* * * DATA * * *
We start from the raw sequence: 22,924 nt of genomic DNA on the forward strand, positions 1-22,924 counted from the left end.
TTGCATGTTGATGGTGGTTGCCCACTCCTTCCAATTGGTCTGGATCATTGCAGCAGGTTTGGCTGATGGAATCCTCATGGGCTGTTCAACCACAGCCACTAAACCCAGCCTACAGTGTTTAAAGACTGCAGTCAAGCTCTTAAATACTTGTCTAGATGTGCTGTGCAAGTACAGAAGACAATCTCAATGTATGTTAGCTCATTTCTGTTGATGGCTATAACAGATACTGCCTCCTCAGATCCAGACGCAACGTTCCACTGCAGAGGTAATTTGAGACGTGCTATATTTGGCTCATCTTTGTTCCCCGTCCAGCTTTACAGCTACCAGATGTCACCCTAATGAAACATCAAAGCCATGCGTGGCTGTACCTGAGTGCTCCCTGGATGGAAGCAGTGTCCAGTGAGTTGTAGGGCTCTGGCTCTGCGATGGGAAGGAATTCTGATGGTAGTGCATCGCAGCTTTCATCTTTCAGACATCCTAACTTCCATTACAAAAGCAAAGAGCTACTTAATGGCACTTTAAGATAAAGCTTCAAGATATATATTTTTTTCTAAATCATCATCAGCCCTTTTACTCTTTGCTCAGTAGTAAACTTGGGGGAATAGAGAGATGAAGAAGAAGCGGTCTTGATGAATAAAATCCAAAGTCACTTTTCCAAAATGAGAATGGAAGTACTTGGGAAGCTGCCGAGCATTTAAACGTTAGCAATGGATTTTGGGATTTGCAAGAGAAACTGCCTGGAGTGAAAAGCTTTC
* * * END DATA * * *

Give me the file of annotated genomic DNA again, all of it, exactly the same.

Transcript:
We start from the raw sequence: 22,924 nt of genomic DNA on the forward strand, positions 1-22,924 counted from the left end.
TTGCATGTTGATGGTGGTTGCCCACTCCTTCCAATTGGTCTGGATCATTGCAGCAGGTTTGGCTGATGGAATCCTCATGGGCTGTTCAACCACAGCCACTAAACCCAGCCTACAGTGTTTAAAGACTGCAGTCAAGCTCTTAAATACTTGTCTAGATGTGCTGTGCAAGTACAGAAGACAATCTCAATGTATGTTAGCTCATTTCTGTTGATGGCTATAACAGATACTGCCTCCTCAGATCCAGACGCAACGTTCCACTGCAGAGGTAATTTGAGACGTGCTATATTTGGCTCATCTTTGTTCCCCGTCCAGCTTTACAGCTACCAGATGTCACCCTAATGAAACATCAAAGCCATGCGTGGCTGTACCTGAGTGCTCCCTGGATGGAAGCAGTGTCCAGTGAGTTGTAGGGCTCTGGCTCTGCGATGGGAAGGAATTCTGATGGTAGTGCATCGCAGCTTTCATCTTTCAGACATCCTAACTTCCATTACAAAAGCAAAGAGCTACTTAATGGCACTTTAAGATAAAGCTTCAAGATATATATTTTTTTCTAAATCATCATCAGCCCTTTTACTCTTTGCTCAGTAGTAAACTTGGGGGAATAGAGAGATGAAGAAGAAGCGGTCTTGATGAATAAAATCCAAAGTCACTTTTCCAAAATGAGAATGGAAGTACTTGGGAAGCTGCCGAGCATTTAAACGTTAGCAATGGATTTTGGGATTTGCAAGAGAAACTGCCTGGAGTGAAAAGCTTTC